The culling and the show down at Gangkyi Corral
An observation of the recently concluded preliminary election by a Tenzing Tethong supporter. I tried to be as objective as possible but if anybody finds it overly one-sided, you know which department you can forward your complaints.
The preliminary polls are out and Lobsang Sangay la has the early lead. A huge lead would be the correct phrase actually as he had almost twice the votes as the next hopeful candidate, Tenzing Namgyal Tethong la. And for all intents and purposes, as previously suspected, these two front-runners are now the main candidates as determined by popular choice. I am not saying the other worthy candidates are not allowed to run for the office but it remains a pretty much done deal at this point. In most other countries, especially in the west, you will be hearing about graceful withdrawal of candidacy from the bottom dwellers about this time. Whether they do that or stick it out like Ross Perot, is pretty much up to them, depending upon backroom deals and political maneuvers. Since we don’t have a party system, it becomes even more complicated, but I wouldn’t worry about that just yet.
Now, coming back to the two main contestants, in spite of his most recent political gaffe with his “Obama of China” comment (which naturally drew strong reactions from Rangzen advocates, including me) and his near-zero governmental experience and despite lack of support from political pundits and advocacy groups, Lobsang Sangay la has somehow managed to not only surpass the general expectation but exceed it in surprising fashion. What could be the reasons that have brought about such a commanding lead for a political novice? Let me share some of my thoughts on this matter.
One of the reason for his strong lead is the over-selling of his Harvard law degree, subtly (barely) by him and quite blatantly by his supporters, which although impressive in its own rights and has managed to seduce not only young people but even some from the older generations, it still doesn’t explain why he is fit to lead a nation. Most of his supporters probably do not even know what he actually does at Harvard University and what research papers he has actually produced, much less read them and compared them to other people in the same field. But that is not his fault. He had the card and he played it beautifully.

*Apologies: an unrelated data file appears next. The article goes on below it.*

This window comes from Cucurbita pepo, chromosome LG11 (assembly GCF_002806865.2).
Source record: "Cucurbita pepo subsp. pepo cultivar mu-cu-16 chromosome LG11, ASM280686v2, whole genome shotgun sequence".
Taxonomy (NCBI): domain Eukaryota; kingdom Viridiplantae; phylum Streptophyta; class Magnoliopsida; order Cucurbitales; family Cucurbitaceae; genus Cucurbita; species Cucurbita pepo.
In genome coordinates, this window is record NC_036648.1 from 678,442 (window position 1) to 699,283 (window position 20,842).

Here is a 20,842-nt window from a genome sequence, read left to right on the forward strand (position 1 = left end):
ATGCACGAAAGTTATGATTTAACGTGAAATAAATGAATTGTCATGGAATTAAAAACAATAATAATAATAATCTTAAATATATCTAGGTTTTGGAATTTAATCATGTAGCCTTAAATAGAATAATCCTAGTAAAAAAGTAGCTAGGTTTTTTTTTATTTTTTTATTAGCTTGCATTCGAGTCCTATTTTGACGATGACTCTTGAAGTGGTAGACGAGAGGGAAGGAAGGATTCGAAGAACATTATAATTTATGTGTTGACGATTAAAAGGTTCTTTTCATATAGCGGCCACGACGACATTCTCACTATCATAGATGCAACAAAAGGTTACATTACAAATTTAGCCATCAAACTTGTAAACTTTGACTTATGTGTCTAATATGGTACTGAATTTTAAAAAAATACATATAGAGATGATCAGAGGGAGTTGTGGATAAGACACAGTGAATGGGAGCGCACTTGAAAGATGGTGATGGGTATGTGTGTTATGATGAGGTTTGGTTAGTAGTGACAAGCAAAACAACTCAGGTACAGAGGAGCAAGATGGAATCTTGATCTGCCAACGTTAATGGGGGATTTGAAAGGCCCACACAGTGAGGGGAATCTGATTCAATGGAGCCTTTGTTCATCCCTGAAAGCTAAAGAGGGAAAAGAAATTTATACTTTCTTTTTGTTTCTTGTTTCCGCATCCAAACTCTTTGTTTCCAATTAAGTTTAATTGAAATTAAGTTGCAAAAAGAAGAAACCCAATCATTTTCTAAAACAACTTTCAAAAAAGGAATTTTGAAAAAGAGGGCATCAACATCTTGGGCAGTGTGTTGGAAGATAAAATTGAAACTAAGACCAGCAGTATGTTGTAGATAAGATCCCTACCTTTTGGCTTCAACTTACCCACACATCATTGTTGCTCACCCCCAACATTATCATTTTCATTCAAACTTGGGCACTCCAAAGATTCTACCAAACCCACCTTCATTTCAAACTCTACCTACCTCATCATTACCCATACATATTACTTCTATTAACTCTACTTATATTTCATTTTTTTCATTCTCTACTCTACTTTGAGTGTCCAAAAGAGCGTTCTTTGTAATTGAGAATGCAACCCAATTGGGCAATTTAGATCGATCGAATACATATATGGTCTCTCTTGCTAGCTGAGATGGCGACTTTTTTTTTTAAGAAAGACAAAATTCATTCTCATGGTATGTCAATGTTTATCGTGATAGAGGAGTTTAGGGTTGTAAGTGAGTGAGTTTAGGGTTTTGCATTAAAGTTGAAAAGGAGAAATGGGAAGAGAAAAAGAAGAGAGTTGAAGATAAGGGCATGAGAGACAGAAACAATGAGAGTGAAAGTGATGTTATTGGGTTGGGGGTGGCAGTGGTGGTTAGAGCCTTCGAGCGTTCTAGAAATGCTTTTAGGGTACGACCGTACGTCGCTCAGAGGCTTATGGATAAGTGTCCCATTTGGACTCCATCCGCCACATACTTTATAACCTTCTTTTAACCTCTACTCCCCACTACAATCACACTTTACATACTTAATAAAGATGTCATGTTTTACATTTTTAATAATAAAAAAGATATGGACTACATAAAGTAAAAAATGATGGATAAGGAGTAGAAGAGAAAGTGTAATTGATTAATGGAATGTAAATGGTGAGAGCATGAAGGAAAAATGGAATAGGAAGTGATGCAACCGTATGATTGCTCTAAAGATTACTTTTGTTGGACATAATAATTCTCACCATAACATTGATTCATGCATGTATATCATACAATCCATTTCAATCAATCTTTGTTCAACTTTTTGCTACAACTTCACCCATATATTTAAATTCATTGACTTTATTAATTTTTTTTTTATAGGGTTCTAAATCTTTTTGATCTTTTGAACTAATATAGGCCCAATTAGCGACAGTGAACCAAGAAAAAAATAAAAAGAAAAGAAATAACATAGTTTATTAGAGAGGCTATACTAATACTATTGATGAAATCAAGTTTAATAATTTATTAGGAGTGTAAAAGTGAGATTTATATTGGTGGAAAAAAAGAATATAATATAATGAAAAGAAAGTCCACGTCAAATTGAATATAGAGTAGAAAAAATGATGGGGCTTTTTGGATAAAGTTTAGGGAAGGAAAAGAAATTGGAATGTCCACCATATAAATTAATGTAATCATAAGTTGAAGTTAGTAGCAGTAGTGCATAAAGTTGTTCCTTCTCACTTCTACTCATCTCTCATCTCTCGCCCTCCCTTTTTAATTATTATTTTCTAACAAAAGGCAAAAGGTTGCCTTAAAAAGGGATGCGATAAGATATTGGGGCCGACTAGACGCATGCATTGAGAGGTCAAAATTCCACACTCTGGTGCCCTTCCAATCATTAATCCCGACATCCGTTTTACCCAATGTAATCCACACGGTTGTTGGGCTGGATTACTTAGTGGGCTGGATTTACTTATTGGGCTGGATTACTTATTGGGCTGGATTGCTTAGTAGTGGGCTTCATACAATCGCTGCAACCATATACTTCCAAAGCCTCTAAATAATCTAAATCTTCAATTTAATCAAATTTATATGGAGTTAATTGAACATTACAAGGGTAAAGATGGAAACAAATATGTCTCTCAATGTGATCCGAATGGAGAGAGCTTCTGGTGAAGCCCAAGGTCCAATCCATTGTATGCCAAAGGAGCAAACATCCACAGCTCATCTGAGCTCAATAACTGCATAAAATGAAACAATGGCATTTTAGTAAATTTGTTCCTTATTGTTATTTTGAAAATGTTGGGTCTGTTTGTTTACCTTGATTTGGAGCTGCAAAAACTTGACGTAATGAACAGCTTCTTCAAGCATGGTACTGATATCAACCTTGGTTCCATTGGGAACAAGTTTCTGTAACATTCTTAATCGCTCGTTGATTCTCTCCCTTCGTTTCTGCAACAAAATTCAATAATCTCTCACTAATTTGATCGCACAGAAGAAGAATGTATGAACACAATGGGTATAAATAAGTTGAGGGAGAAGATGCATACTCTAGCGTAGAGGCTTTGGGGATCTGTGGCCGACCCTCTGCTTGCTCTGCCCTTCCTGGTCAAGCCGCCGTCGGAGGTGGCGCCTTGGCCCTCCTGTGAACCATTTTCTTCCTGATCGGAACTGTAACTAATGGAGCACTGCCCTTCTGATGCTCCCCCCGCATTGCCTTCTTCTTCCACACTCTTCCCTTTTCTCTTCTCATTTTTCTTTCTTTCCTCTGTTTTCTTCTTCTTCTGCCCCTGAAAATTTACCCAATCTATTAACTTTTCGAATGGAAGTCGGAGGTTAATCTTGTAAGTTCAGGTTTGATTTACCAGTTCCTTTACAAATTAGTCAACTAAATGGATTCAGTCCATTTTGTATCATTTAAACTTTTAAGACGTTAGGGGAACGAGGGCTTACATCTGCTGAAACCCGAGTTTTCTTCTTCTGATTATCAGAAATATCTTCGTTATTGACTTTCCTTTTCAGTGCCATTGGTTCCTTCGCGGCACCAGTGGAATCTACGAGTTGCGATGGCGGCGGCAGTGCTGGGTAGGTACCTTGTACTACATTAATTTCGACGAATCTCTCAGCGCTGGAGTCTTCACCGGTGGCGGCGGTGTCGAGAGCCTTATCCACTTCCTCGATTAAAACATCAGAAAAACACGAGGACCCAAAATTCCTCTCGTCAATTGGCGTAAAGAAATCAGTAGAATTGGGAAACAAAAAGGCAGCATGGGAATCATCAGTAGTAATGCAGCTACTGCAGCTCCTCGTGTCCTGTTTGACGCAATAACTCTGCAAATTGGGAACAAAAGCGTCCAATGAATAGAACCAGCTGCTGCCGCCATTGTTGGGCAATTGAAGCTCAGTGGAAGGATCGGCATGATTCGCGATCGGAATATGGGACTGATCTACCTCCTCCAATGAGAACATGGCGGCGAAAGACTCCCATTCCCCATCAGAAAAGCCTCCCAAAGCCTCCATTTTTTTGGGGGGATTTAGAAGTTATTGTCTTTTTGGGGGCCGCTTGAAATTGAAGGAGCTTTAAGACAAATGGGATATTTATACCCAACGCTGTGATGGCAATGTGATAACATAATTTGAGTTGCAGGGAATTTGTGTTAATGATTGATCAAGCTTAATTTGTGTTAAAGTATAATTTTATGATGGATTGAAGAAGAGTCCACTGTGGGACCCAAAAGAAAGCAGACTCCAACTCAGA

Another reason is his youth, his good looks, modern education and accessible personality which naturally makes him palatable to the youth and the old alike whereas Tenzing Tethong la, who not only has the debonair gentleman appeal to him but also could very well be considered young in terms of world leaders and who could equally position his Stanford fellowship on parallel basis has somehow not managed to connect on those terms. His reserved personality and old-fashioned style might be his downfall on this front although lately he has shown marked improvement in this area. So, we shall see if that would garner him some more votes next time around. Meanwhile, Lobsang Sangay la does not hide the fact that he wants to stand for the office (which I like very much and find refreshing) and he tries to relate to the audience and has been known to tune his message accordingly depending on the crowd, which should really be second nature to a politician. Sometimes, he does get carried away and betray his inexperience and that could in and of itself carry certain connotations that he might be well advised to restrain from in a Tibetan setting in the future. This cannot be said of the other serious candidates who appear reluctant, almost as if they were pressured to stand for office with a shotgun. Maybe not Tenzing Tethong la. Tenzing Tethong la was also one of the early candidates, and although he wouldn’t say it outright, you can tell that he is confidant in his candidacy and does want the job. It should be worth noting that the two front-runners were also two of the earliest campaigners. Maybe a blueprint for future hopefuls?
There is also something to be said about their respective campaign styles. Lobsang Sangay la hit it early and hit it hard and he was busy campaigning in almost every Tibetan community in the west and most notably India, especially in various settlements that has the highest concentration of Tibetans. To my knowledge, Tenzing Tethong la hadn’t actively campaigned in the settlements aside from a few group appearances, which I found frustrating being one of his supporters. I don’t expect a door-to-door meet-and-greet sort of campaign but still wanted him to somewhat match Lobsang Sangay la’s enthusiasm. I don’t know if he wanted to wait and see and redouble his efforts after the initial results but it could very well have cost him some precious votes.